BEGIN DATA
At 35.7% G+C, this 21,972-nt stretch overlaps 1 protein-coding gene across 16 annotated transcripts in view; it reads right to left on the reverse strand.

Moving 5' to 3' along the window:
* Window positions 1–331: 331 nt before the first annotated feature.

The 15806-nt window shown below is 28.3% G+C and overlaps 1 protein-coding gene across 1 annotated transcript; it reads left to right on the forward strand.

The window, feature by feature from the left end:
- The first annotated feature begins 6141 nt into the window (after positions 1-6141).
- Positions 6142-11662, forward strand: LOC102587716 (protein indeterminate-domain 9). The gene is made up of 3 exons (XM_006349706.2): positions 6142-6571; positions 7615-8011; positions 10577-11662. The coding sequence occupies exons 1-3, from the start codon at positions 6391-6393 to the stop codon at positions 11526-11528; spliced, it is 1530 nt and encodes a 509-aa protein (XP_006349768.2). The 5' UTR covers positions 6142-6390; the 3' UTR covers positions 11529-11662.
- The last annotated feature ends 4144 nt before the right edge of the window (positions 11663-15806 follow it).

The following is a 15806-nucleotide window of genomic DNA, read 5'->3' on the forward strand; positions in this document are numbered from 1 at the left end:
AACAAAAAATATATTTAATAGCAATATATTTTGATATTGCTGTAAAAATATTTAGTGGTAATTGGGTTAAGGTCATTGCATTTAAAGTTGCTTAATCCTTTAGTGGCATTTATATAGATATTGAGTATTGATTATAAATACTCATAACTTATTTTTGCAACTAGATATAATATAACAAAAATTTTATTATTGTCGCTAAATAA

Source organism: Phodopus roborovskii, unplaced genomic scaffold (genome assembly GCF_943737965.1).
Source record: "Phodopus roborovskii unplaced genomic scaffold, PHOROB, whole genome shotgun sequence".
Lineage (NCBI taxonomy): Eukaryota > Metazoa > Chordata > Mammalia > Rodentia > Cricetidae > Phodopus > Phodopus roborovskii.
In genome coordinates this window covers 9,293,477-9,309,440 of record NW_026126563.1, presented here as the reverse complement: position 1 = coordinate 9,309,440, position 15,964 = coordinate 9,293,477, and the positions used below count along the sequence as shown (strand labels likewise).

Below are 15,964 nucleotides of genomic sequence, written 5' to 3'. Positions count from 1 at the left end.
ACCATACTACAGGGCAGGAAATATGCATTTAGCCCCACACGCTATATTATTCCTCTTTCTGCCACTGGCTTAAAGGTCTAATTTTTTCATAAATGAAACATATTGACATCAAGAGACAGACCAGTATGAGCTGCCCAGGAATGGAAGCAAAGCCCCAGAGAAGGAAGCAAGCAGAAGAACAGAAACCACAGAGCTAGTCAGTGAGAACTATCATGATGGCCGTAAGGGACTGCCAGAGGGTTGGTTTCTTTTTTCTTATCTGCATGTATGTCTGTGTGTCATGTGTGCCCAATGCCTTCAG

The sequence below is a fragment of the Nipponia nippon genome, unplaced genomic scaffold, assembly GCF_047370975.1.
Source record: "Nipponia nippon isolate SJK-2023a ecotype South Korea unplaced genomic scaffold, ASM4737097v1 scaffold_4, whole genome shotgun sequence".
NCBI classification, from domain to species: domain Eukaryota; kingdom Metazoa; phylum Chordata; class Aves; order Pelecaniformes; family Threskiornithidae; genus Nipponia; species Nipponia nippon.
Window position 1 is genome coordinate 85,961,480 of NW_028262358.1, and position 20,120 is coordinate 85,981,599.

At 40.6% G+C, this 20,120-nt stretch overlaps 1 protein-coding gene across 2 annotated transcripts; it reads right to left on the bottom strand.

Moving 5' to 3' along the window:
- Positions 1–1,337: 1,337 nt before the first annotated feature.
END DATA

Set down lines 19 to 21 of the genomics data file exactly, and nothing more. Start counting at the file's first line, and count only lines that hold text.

NCBI classification, from domain to species: domain Eukaryota; kingdom Metazoa; phylum Chordata; class Aves; order Pelecaniformes; family Threskiornithidae; genus Nipponia; species Nipponia nippon.
Window position 1 is genome coordinate 85,961,480 of NW_028262358.1, and position 20,120 is coordinate 85,981,599.

At 40.6% G+C, this 20,120-nt stretch overlaps 1 protein-coding gene across 2 annotated transcripts; it reads right to left on the bottom strand.